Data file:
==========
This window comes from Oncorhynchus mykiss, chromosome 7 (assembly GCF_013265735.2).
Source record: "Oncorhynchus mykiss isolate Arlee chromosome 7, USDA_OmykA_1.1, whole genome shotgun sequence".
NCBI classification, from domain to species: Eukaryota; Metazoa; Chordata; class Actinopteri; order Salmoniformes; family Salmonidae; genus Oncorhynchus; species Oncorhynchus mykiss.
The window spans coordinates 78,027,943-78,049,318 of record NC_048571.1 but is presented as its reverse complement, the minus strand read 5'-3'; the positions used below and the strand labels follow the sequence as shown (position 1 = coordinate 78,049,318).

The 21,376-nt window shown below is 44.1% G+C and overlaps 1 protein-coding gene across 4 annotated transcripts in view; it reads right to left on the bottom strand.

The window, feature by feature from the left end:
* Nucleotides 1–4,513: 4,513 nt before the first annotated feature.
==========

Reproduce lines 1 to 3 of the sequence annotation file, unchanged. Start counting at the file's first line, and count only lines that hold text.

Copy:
This window comes from Oncorhynchus mykiss, chromosome 7 (assembly GCF_013265735.2).
Source record: "Oncorhynchus mykiss isolate Arlee chromosome 7, USDA_OmykA_1.1, whole genome shotgun sequence".
NCBI classification, from domain to species: Eukaryota; Metazoa; Chordata; class Actinopteri; order Salmoniformes; family Salmonidae; genus Oncorhynchus; species Oncorhynchus mykiss.